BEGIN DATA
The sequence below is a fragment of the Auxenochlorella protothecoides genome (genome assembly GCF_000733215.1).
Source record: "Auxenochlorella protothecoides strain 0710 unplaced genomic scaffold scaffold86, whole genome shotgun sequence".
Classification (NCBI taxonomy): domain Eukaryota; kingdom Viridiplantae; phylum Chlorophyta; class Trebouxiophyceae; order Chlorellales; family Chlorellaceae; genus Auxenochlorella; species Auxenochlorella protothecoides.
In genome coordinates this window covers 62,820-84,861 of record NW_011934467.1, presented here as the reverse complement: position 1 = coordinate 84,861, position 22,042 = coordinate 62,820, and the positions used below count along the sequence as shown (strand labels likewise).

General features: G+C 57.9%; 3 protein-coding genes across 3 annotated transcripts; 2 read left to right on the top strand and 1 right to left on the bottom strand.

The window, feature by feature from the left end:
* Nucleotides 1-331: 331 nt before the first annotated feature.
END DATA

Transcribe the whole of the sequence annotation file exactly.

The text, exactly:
The sequence below is a fragment of the Auxenochlorella protothecoides genome (genome assembly GCF_000733215.1).
Source record: "Auxenochlorella protothecoides strain 0710 unplaced genomic scaffold scaffold86, whole genome shotgun sequence".
Classification (NCBI taxonomy): domain Eukaryota; kingdom Viridiplantae; phylum Chlorophyta; class Trebouxiophyceae; order Chlorellales; family Chlorellaceae; genus Auxenochlorella; species Auxenochlorella protothecoides.
In genome coordinates this window covers 62,820-84,861 of record NW_011934467.1, presented here as the reverse complement: position 1 = coordinate 84,861, position 22,042 = coordinate 62,820, and the positions used below count along the sequence as shown (strand labels likewise).

General features: G+C 57.9%; 3 protein-coding genes across 3 annotated transcripts; 2 read left to right on the top strand and 1 right to left on the bottom strand.

The window, feature by feature from the left end:
* Nucleotides 1-331: 331 nt before the first annotated feature.